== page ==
I have considered writing this column for more than a year. I wanted to do a feature on a man I met about six or seven years ago, but there were several hurdles I had to overcome to make the column work and to do this person justice.
First off, the story has very little to do with sports. But there is a sports element, so I can get past that issue. Secondly, and most importantly, the subject of this column is an extremely private person who prefers to remain anonymous. In fact, for the first time I can think of, I am doing a feature on a person who has no idea I am writing about him, and if he did know, he would probably tell me not to do the story.
Well, to take care of that problem, I will do something else I have never done; I will not reveal this man's name.
Why write a story where all these restrictions come in to play? Well, the answer to that question will become quite evident as you read the column.
As I said, I met an incredible individual several years ago. I was in the middle of a fundraiser during my radio show. It was a "radio-thon" for the Tournament of Wishes, a golf tournament benefiting the Make-A-Wish Foundation I started more than a decade ago with former Jones Creek head golf pro Brent Smithers.
One way we raised extra money for Make-A-Wish was to have my radio listeners, who could not play in the event, call in and pledge money for every stroke under par my team scored during the event.
While most people were pledging a dollar or two per stroke, a man called during a commercial break and said he would donate $50 per stroke. In these types of events, teams can often shoot -20 under par, so that pledge could be worth more than $1,000.
First, I made sure the caller was clear on how much money he was pledging. He gave me all his information and assured me he was on the "up-and-up." When he gave me his name, I remembered he had donated the previous year. He had pledged a generous amount, but a fraction of what he was pledging at that moment.
He also said he had one request to which I quickly agreed: He did not want anyone to know who had donated the money. I was stunned. First, you had a person donating such a sizable amount, and on top of that, he did not want any recognition for his good deed.
During the next few years, anytime I had an event or charity I was helping with I could count on a phone call. Those calls often went like this:
Him: "I hear you need some money. How much do you need?"
Me: "Anything you can do will help, but our goal is..."
Him: "OK, I will stop by in the next few days."
Each time he did not want his named mentioned. He would always bring me an envelope (with his name blacked out) and wish me luck with the event. He would call me off-air during the Austin Rhodes Show from time to time and ask if I had any events coming up, always willing to lend a hand.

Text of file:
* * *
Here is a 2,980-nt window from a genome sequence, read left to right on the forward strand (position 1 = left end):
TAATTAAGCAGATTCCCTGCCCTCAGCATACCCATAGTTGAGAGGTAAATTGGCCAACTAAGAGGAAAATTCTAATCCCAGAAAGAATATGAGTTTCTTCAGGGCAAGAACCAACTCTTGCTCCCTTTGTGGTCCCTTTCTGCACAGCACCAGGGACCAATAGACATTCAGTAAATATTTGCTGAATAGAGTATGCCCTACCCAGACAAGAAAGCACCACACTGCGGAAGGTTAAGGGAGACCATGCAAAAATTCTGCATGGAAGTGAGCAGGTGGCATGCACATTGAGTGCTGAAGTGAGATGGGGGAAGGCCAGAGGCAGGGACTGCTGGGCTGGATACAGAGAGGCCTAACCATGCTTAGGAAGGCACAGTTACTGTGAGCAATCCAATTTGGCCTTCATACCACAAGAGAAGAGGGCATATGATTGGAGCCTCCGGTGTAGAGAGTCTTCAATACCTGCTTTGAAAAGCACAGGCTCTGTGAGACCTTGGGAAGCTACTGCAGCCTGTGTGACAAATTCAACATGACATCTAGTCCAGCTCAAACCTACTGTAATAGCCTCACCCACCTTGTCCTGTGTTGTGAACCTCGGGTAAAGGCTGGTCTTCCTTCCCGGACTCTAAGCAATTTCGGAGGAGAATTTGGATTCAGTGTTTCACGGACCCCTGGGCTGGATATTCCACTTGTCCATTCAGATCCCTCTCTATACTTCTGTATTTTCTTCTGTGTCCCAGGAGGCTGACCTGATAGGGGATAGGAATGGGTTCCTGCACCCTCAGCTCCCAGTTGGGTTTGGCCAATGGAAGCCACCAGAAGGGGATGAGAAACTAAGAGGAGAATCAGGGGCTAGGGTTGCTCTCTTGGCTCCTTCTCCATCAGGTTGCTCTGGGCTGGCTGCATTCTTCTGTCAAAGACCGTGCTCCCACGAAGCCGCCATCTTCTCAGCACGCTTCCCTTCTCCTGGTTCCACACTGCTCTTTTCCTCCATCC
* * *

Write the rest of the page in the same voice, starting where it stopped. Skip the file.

As we talked through the years, I learned a few things about the man. He was a former fighter pilot. He was married and lived in Columbia County. He was extremely intelligent and he owned two highly successful businesses. He was also a history buff, and seemed to have interesting stories and facts about almost any topic discussed on the show. And the overriding trait about my new friend was his incredible generosity.
On one occasion, he asked if I had any projects I was working on, and I told him about some local athletes who had an opportunity to go to a prestigious football camp. The problem was that the boys' families could not afford the cost to send the kids to Orlando, Fla. Not only did he offer to pay the entry fee for some of the kids, he also gave all eight of the young men spending money so they could enjoy themselves while they were there.
Last Christmas he called me after hearing a promotion regarding a charity to help needy families during the holidays. He gave me a check for several thousand dollars, and instructed me to pick out three charities of this type. I was to take half the money and split it between the charities and use the other half to cover the cost of my all-star games for the year. The fact that one person was so kind yet wanted no attention for his good deed was remarkable.
I have always wanted to do something for him. However, with him wanting to remain anonymous, I could not invite him to one of my events or mention him in a program. I could buy him a gift, but what do you get a man who truly has everything?
Well, as this holiday season approached I thought I would share this story with you and let you know that there really are angels on Earth. My friend is proof of that. He has given countless amounts of money, never wanting the glory. He simply has done well in life and wanted to help a few others.
I guess I am really writing this column to thank him for his friendship and to let him know his amazing generosity is immensely appreciated. He has truly been a blessing to me and hundreds of young people.
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